Firm challenges plan for new halting site in north Dublin
Council plans to move Travellers living on land needed for airport runway to Coolquay
A local authority’s decision to grant planning permission for a halting site in north Co Dublin has been challenged in the High Court. Photograph: Bryan O’Brien.
A local authority’s decision to grant planning permission for a halting site in north Co Dublin has been challenged in the High Court.
The proposed development at Coolquay, which would include seven caravan bays, is to provide accommodation for members of the Traveller community, who are being moved from a site at Collinstown Park which is to be used as part of a new runway planned for Dublin Airport.
Environmental and planning company Coolquay St Margarets The Ward Development DAC wants to overturn Fingal County Council’s July 9th decision to grant planning permission for the seven bays and associated buildings and services.
Jarlath Fitzsimons SC, appearing for the objectors with Eoghan Foley Bl instructed by Bernard L Gaughran & Co Solicitors, said the decision was unlawful and should be quashed.
He said the proposed development, located between the M2 and R135 roadways, materially convenes the policies and objectives of the council’s own development plan for the area.
The lands in question are zoned rural, and there is no provision for Traveller accommodation in areas zoned rural in the area, he said. Counsel said the site was poorly served in terms of amenities, health and education.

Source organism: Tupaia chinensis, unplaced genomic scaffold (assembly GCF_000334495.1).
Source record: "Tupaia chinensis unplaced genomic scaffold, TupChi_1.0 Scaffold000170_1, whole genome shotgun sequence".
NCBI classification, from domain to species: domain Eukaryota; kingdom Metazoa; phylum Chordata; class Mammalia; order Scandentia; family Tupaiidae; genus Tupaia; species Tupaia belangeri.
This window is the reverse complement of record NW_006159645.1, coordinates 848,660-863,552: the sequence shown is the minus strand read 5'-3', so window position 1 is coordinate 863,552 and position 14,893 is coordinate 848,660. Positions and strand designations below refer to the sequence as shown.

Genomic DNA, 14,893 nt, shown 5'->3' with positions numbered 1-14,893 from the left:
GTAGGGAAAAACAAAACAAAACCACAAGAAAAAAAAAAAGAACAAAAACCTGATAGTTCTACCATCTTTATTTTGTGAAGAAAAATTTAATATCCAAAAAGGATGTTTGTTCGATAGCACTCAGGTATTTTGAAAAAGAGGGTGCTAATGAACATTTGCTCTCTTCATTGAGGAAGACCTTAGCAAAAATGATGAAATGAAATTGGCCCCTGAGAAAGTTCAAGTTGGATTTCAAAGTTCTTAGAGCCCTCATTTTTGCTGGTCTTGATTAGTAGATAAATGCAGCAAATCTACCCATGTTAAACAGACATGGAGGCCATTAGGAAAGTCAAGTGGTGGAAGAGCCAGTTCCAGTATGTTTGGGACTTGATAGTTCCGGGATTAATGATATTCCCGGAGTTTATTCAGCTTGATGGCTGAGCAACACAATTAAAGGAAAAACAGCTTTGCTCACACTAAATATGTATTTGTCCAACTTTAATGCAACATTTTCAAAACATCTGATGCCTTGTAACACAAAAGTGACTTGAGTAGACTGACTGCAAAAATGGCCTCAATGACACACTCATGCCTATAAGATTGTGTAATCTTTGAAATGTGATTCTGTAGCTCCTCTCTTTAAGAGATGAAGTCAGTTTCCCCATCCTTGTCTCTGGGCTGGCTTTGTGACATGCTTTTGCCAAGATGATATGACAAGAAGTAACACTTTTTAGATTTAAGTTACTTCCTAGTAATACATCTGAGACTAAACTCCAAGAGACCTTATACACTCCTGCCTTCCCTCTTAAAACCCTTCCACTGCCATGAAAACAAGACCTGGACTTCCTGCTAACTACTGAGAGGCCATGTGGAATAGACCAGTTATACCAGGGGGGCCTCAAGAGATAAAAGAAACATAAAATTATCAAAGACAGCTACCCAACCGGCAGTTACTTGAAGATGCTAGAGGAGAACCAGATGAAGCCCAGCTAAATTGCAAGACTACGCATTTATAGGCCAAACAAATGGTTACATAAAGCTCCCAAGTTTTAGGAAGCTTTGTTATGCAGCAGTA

He also told the court that members of the Traveller community in Fingal have expressed an overwhelming desire to be accommodated in group housing schemes rather than at a halting site.
Counsel added that the proposed development was not consistent with proper planning in Coolquay for reasons related to flooding and drainage, and was in breach of the Waste Water Act. The decision was also irrational, counsel added.
In its judicial review proceedings against Fingal County Council, the company seeks an order quashing the decision. It also seeks various declarations including that the planning decision materially contravenes the 2017-2023 Fingal Development Plan.
The application, which was made ex-parte, was made before Mr Justice Michael McGrath.
The judge said the application for permission to bring the challenge should be made made in the presence of the council, and adjourned the matter to a date in October.
The judge, who voiced concerns about the rights of other parties potentially being effected by the application, said the council should be asked to provide an undertaking not to start the works until the case has been heard. The company could return to court and apply for a stay on the proposed works if the council was not prepared to give such an undertaking, he added.